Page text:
Caine Prize Shortlist Reviews, Part 1: ‘The Story of the Girl Whose Birds Flew Away’ by Bushra al-Fadil

AiW Guest: Rebekah Bale

This week, we will feature reviews of the five stories shortlisted for the 2017 Caine Prize for African Writing. The prize winner will be announced on Monday 3 July. Our first review is of Sudanese author Bushra al-Fadil’s ‘The Story of the Girl Whose Birds Flew Away’.


busra al-fadil

Image via Caine Prize website

‘The Story of the Girl Whose Birds Flew Away’, the hypnotic, highly descriptive work by Sudanese author Bushra al-Fadil,tells of an encounter between the narrator and a girl who had the swagger of a soldier, the true heart of the people. The girl is accompanied by her sister who is a talisman, brought to steer her away from evil.’ The sights and sounds, smells and tastes of a busy city market are the setting for the meeting, and when a bus arrives, the narrator follows the girls. A friendship is formed but the narrator realises that the girl cannot be protected no matter how strong her talisman. Her birds have already left. At the end of the story, the two girls are found covered with blood (and henna, perhaps) with a suggestion that they have been murdered. The narrator is convinced that this is a traffic accident, although the crowd at the hospital declares that the girls were found spread-eagle on the beach and called the police. The passers-by are suspicious but the story ends with the narrator walking away from the scene.

A summary hardly does justice to the trance-like nature of the work. Through the use of description and dialogue, the writer conjures up the hard-scrabble existence of the bus passengers and market-dwellers. At the same time, the girl is set apart from the others in this world, through her appearance and the narrators sense of the girls ephemeral presence. The narrator senses the eyes of the other passengers on the two girls as a kind of threat; in a fantastic passage, the narrator recounts that their eyes had taken flight, leaving two holes in every face. The cut and thrust of the surrounding area contrasts with the stillness and serenity of the girl. The narrator describes the rest of the characters negatively, a man who smelled as if he was stuffed of onionsis one vivid example.  In contrast to the girl and her sister, the narrator too described himself as a beast with hooves but also as someone in touch with dreams and fables.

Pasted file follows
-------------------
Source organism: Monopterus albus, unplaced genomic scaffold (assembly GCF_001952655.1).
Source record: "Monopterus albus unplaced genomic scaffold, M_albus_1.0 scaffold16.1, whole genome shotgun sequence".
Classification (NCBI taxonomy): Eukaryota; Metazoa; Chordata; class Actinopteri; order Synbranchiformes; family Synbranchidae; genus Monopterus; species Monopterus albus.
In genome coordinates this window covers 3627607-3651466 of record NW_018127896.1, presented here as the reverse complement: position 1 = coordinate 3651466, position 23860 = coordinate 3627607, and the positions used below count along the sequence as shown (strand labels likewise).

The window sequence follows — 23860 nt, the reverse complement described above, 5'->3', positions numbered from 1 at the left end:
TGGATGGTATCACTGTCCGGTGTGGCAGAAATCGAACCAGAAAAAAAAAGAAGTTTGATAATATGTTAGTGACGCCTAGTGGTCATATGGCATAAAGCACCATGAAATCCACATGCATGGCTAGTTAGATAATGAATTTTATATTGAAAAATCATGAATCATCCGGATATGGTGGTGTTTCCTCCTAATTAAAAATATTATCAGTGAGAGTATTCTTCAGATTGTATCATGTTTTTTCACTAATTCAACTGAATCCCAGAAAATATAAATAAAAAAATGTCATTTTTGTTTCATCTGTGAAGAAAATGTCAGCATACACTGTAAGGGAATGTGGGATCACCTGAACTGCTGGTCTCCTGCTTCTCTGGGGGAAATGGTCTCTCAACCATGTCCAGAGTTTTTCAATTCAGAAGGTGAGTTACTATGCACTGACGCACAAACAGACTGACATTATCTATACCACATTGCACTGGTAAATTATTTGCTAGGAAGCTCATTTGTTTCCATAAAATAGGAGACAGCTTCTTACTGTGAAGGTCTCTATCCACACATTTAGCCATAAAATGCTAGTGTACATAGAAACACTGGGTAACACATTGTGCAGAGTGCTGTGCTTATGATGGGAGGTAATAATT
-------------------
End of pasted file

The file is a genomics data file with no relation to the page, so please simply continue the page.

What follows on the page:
The ending of the story reminds the reader of the random violence done to the girls. As long as the innocent birds were struck with stones and selfish desires, they would continue to land in such ugly places against their will, in patches full of violence and hate’. It is possible to see the story as an extended metaphor for peace under threat in a dangerous place. But to see this as a fable would be to ignore the story’s strengths: the intricate sense of dialogue and setting that leaves the reader feeling immersed in a complete society for the period of the story.



Rebekah Bale received her doctorate in 2015 from SUNY Albany. Her research interests include African adaptations of Shakespeare and post-colonial Asian literature in English. She is currently Lecturer in English at IFT, Macao.

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